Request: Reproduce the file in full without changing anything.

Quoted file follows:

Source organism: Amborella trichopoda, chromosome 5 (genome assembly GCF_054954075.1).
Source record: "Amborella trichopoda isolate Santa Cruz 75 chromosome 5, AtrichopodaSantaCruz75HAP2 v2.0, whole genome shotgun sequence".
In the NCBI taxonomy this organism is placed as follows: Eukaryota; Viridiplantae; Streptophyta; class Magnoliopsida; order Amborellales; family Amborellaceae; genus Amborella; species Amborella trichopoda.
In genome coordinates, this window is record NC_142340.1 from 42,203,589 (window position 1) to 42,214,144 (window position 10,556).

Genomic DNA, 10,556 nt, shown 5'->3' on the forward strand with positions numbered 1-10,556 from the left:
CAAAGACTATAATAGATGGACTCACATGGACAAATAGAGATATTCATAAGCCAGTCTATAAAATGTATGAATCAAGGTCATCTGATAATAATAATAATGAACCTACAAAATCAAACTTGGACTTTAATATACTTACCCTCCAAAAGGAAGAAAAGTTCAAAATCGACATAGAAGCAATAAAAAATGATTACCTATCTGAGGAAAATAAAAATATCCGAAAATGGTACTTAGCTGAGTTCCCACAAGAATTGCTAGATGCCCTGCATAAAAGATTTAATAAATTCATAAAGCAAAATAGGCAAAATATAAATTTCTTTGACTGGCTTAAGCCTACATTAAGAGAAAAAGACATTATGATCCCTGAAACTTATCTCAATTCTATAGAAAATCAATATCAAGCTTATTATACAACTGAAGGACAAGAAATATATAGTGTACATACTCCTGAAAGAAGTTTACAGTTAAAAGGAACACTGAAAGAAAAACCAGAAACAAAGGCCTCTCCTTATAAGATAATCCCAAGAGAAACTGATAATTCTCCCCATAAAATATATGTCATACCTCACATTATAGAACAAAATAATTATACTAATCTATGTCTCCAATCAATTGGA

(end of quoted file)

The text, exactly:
Source organism: Amborella trichopoda, chromosome 5 (genome assembly GCF_054954075.1).
Source record: "Amborella trichopoda isolate Santa Cruz 75 chromosome 5, AtrichopodaSantaCruz75HAP2 v2.0, whole genome shotgun sequence".
In the NCBI taxonomy this organism is placed as follows: Eukaryota; Viridiplantae; Streptophyta; class Magnoliopsida; order Amborellales; family Amborellaceae; genus Amborella; species Amborella trichopoda.
In genome coordinates, this window is record NC_142340.1 from 42,203,589 (window position 1) to 42,214,144 (window position 10,556).

Genomic DNA, 10,556 nt, shown 5'->3' on the forward strand with positions numbered 1-10,556 from the left:
CAAAGACTATAATAGATGGACTCACATGGACAAATAGAGATATTCATAAGCCAGTCTATAAAATGTATGAATCAAGGTCATCTGATAATAATAATAATGAACCTACAAAATCAAACTTGGACTTTAATATACTTACCCTCCAAAAGGAAGAAAAGTTCAAAATCGACATAGAAGCAATAAAAAATGATTACCTATCTGAGGAAAATAAAAATATCCGAAAATGGTACTTAGCTGAGTTCCCACAAGAATTGCTAGATGCCCTGCATAAAAGATTTAATAAATTCATAAAGCAAAATAGGCAAAATATAAATTTCTTTGACTGGCTTAAGCCTACATTAAGAGAAAAAGACATTATGATCCCTGAAACTTATCTCAATTCTATAGAAAATCAATATCAAGCTTATTATACAACTGAAGGACAAGAAATATATAGTGTACATACTCCTGAAAGAAGTTTACAGTTAAAAGGAACACTGAAAGAAAAACCAGAAACAAAGGCCTCTCCTTATAAGATAATCCCAAGAGAAACTGATAATTCTCCCCATAAAATATATGTCATACCTCACATTATAGAACAAAATAATTATACTAATCTATGTCTCCAATCAATTGGA